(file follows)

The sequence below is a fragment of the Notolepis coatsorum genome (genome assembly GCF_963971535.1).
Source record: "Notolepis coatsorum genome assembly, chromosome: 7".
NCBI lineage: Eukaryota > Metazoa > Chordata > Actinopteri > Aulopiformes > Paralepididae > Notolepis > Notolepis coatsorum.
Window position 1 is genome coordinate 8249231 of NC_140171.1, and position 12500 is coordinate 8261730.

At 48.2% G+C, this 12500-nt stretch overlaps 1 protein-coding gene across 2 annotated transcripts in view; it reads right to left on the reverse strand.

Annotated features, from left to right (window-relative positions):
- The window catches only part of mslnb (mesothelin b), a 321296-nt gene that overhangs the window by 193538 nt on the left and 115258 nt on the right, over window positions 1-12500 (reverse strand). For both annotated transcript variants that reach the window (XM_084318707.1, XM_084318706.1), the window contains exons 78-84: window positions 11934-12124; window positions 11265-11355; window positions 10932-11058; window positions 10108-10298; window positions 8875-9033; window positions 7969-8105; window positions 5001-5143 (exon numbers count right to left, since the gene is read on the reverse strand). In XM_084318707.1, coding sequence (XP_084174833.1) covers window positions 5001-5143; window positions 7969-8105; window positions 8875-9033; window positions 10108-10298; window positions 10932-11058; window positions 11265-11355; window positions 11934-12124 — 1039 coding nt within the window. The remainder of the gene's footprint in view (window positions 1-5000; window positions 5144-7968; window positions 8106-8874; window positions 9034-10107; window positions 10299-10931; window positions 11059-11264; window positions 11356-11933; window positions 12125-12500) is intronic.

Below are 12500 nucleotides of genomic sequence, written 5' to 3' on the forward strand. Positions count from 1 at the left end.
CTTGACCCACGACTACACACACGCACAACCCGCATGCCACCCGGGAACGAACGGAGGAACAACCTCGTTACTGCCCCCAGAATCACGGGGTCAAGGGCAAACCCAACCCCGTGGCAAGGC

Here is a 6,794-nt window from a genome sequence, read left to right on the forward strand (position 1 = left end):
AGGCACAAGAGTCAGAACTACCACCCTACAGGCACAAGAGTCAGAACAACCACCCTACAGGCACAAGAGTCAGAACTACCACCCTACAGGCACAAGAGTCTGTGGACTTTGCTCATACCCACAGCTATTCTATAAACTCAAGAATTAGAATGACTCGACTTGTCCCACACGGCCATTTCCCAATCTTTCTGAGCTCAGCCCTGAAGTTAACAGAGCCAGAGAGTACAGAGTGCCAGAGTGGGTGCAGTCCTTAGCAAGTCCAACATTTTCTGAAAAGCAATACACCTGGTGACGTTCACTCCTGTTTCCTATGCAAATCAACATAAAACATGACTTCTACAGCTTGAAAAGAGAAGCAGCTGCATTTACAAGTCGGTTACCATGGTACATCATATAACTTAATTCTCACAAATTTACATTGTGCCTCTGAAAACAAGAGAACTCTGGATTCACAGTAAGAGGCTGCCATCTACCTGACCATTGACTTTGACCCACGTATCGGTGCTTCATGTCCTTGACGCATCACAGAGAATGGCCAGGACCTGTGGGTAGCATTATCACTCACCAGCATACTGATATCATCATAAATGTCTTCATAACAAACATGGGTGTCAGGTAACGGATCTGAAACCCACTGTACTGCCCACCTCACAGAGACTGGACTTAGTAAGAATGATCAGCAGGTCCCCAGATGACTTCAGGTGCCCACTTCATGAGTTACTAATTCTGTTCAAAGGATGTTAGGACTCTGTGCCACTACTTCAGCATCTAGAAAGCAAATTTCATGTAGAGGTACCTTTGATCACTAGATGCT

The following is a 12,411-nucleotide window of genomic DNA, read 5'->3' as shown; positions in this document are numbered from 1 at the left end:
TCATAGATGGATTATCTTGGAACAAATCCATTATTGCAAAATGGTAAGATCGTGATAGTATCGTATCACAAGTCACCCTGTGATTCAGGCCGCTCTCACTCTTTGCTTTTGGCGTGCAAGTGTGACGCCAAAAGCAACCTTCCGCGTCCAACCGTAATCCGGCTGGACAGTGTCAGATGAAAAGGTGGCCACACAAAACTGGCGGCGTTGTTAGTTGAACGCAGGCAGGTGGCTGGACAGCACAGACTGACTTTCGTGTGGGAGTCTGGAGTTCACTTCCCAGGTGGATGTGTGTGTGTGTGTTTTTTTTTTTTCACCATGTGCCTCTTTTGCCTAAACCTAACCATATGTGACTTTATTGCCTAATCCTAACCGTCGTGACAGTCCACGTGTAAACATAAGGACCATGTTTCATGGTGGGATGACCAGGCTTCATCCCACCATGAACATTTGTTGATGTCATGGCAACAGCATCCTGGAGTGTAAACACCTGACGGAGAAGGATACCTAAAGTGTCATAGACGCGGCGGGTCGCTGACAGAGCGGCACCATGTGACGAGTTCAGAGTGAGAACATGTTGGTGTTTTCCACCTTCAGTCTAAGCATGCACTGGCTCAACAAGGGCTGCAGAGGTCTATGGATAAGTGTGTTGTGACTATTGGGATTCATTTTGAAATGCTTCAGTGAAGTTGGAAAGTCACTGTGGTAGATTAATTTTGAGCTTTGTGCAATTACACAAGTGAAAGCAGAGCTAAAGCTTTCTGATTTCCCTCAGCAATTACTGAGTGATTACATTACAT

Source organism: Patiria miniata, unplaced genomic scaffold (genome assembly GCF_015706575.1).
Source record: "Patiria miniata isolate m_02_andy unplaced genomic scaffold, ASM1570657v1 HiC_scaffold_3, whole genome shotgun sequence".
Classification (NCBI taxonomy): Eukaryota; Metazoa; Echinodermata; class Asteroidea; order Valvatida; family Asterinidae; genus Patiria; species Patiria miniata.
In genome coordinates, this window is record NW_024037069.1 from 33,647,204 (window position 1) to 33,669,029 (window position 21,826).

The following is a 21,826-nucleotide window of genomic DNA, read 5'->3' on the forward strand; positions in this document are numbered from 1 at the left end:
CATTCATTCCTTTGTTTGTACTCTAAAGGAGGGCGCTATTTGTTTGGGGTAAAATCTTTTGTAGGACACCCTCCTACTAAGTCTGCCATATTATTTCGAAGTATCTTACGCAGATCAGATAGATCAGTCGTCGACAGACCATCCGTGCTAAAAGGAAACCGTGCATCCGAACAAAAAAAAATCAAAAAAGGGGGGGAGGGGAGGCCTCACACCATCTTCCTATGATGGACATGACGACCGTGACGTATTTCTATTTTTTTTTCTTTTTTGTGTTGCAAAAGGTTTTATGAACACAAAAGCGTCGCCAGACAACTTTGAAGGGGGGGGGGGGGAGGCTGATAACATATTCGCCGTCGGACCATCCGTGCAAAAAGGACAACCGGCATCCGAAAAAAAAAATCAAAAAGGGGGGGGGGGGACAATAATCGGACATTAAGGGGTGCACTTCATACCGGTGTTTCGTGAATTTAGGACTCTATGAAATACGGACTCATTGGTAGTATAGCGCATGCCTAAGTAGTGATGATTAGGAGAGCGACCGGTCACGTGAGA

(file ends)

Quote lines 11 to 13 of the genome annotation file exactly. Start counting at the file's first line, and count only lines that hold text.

AGGCACAAGAGTCAGAACTACCACCCTACAGGCACAAGAGTCAGAACAACCACCCTACAGGCACAAGAGTCAGAACTACCACCCTACAGGCACAAGAGTCTGTGGACTTTGCTCATACCCACAGCTATTCTATAAACTCAAGAATTAGAATGACTCGACTTGTCCCACACGGCCATTTCCCAATCTTTCTGAGCTCAGCCCTGAAGTTAACAGAGCCAGAGAGTACAGAGTGCCAGAGTGGGTGCAGTCCTTAGCAAGTCCAACATTTTCTGAAAAGCAATACACCTGGTGACGTTCACTCCTGTTTCCTATGCAAATCAACATAAAACATGACTTCTACAGCTTGAAAAGAGAAGCAGCTGCATTTACAAGTCGGTTACCATGGTACATCATATAACTTAATTCTCACAAATTTACATTGTGCCTCTGAAAACAAGAGAACTCTGGATTCACAGTAAGAGGCTGCCATCTACCTGACCATTGACTTTGACCCACGTATCGGTGCTTCATGTCCTTGACGCATCACAGAGAATGGCCAGGACCTGTGGGTAGCATTATCACTCACCAGCATACTGATATCATCATAAATGTCTTCATAACAAACATGGGTGTCAGGTAACGGATCTGAAACCCACTGTACTGCCCACCTCACAGAGACTGGACTTAGTAAGAATGATCAGCAGGTCCCCAGATGACTTCAGGTGCCCACTTCATGAGTTACTAATTCTGTTCAAAGGATGTTAGGACTCTGTGCCACTACTTCAGCATCTAGAAAGCAAATTTCATGTAGAGGTACCTTTGATCACTAGATGCT

The following is a 12,411-nucleotide window of genomic DNA, read 5'->3' as shown; positions in this document are numbered from 1 at the left end:
TCATAGATGGATTATCTTGGAACAAATCCATTATTGCAAAATGGTAAGATCGTGATAGTATCGTATCACAAGTCACCCTGTGATTCAGGCCGCTCTCACTCTTTGCTTTTGGCGTGCAAGTGTGACGCCAAAAGCAACCTTCCGCGTCCAACCGTAATCCGGCTGGACAGTGTCAGATGAAAAGGTGGCCACACAAAACTGGCGGCGTTGTTAGTTGAACGCAGGCAGGTGGCTGGACAGCACAGACTGACTTTCGTGTGGGAGTCTGGAGTTCACTTCCCAGGTGGATGTGTGTGTGTGTGTTTTTTTTTTTTCACCATGTGCCTCTTTTGCCTAAACCTAACCATATGTGACTTTATTGCCTAATCCTAACCGTCGTGACAGTCCACGTGTAAACATAAGGACCATGTTTCATGGTGGGATGACCAGGCTTCATCCCACCATGAACATTTGTTGATGTCATGGCAACAGCATCCTGGAGTGTAAACACCTGACGGAGAAGGATACCTAAAGTGTCATAGACGCGGCGGGTCGCTGACAGAGCGGCACCATGTGACGAGTTCAGAGTGAGAACATGTTGGTGTTTTCCACCTTCAGTCTAAGCATGCACTGGCTCAACAAGGGCTGCAGAGGTCTATGGATAAGTGTGTTGTGACTATTGGGATTCATTTTGAAATGCTTCAGTGAAGTTGGAAAGTCACTGTGGTAGATTAATTTTGAGCTTTGTGCAATTACACAAGTGAAAGCAGAGCTAAAGCTTTCTGATTTCCCTCAGCAATTACTGAGTGATTACATTACAT